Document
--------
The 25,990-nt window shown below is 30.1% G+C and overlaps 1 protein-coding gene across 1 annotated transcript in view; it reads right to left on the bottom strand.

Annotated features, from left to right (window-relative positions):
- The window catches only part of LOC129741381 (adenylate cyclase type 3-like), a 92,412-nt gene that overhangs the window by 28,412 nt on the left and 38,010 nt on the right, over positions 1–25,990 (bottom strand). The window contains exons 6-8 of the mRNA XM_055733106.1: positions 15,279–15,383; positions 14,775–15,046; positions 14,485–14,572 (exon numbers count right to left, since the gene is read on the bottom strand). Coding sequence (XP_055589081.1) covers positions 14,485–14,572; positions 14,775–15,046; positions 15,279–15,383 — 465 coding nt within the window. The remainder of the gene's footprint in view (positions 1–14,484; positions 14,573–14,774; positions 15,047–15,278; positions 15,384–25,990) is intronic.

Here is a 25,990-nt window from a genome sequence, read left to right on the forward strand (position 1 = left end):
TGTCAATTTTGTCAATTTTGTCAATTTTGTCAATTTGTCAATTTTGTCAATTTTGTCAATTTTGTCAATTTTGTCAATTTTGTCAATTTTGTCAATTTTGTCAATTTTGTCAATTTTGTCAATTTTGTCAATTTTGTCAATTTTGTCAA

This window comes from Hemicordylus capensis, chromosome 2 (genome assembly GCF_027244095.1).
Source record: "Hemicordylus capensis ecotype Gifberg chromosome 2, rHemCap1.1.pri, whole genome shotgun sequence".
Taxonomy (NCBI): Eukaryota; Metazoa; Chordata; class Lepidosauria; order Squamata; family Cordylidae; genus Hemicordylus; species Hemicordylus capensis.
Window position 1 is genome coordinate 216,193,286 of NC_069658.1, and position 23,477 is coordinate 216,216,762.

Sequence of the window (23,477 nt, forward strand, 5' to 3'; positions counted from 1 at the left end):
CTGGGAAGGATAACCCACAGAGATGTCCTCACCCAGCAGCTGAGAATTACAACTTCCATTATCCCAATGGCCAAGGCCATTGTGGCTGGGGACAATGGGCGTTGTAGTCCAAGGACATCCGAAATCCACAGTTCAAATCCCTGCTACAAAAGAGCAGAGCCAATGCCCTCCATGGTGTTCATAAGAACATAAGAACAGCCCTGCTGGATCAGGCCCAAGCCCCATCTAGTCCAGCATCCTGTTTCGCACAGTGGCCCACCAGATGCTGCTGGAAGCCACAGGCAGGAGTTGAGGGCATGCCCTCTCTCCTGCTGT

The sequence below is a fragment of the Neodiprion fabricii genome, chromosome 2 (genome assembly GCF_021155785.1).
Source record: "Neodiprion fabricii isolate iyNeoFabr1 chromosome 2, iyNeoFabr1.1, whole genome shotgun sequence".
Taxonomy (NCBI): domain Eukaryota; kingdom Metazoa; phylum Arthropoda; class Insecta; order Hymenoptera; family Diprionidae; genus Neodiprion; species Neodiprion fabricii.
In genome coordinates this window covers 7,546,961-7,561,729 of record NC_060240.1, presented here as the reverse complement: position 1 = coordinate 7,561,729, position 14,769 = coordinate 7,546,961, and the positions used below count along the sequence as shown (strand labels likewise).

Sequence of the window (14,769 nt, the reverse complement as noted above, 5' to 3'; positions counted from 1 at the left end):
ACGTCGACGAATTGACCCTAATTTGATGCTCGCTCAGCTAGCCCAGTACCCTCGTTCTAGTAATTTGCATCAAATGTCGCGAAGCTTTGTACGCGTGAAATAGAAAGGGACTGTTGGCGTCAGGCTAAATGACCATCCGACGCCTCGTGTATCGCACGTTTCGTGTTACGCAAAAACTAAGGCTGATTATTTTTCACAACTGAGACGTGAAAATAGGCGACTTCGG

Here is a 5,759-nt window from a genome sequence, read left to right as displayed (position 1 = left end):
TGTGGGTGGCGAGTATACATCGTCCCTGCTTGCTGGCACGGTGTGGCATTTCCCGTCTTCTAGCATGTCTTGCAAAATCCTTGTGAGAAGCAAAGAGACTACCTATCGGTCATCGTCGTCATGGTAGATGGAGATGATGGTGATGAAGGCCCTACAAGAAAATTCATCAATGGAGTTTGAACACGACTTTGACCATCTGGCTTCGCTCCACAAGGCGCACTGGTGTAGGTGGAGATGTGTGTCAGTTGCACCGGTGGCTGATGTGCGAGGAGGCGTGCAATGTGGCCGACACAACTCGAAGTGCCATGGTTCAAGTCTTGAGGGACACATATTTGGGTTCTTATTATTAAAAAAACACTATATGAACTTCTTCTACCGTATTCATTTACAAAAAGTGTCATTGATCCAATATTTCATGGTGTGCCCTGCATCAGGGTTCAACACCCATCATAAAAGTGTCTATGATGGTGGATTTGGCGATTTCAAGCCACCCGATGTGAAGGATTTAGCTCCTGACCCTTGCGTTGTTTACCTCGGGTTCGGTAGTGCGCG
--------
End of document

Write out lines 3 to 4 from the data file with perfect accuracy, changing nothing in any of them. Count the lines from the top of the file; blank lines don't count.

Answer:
- The window catches only part of LOC129741381 (adenylate cyclase type 3-like), a 92,412-nt gene that overhangs the window by 28,412 nt on the left and 38,010 nt on the right, over positions 1–25,990 (bottom strand). The window contains exons 6-8 of the mRNA XM_055733106.1: positions 15,279–15,383; positions 14,775–15,046; positions 14,485–14,572 (exon numbers count right to left, since the gene is read on the bottom strand). Coding sequence (XP_055589081.1) covers positions 14,485–14,572; positions 14,775–15,046; positions 15,279–15,383 — 465 coding nt within the window. The remainder of the gene's footprint in view (positions 1–14,484; positions 14,573–14,774; positions 15,047–15,278; positions 15,384–25,990) is intronic.

Here is a 25,990-nt window from a genome sequence, read left to right on the forward strand (position 1 = left end):